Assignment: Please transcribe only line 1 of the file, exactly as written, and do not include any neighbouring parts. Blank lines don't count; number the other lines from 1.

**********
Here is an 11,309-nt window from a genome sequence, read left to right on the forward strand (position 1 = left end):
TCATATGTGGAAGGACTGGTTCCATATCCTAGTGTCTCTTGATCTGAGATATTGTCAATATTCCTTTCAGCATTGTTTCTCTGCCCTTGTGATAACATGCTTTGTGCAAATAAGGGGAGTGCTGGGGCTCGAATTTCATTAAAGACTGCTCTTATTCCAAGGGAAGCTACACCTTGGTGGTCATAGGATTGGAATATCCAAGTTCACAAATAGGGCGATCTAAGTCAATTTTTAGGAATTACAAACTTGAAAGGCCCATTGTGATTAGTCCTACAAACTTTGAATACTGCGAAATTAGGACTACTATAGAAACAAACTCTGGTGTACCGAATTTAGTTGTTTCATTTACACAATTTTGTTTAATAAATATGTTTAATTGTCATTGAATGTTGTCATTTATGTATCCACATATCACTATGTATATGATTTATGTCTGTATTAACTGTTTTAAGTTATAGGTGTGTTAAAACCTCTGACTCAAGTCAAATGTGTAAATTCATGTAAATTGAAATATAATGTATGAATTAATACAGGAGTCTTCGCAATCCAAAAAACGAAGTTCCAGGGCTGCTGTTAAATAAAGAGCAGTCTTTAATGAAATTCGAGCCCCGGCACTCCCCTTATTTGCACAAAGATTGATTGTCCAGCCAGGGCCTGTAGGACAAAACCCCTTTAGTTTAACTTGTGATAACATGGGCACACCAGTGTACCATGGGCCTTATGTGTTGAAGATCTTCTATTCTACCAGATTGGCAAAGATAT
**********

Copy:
Here is an 11,309-nt window from a genome sequence, read left to right on the forward strand (position 1 = left end):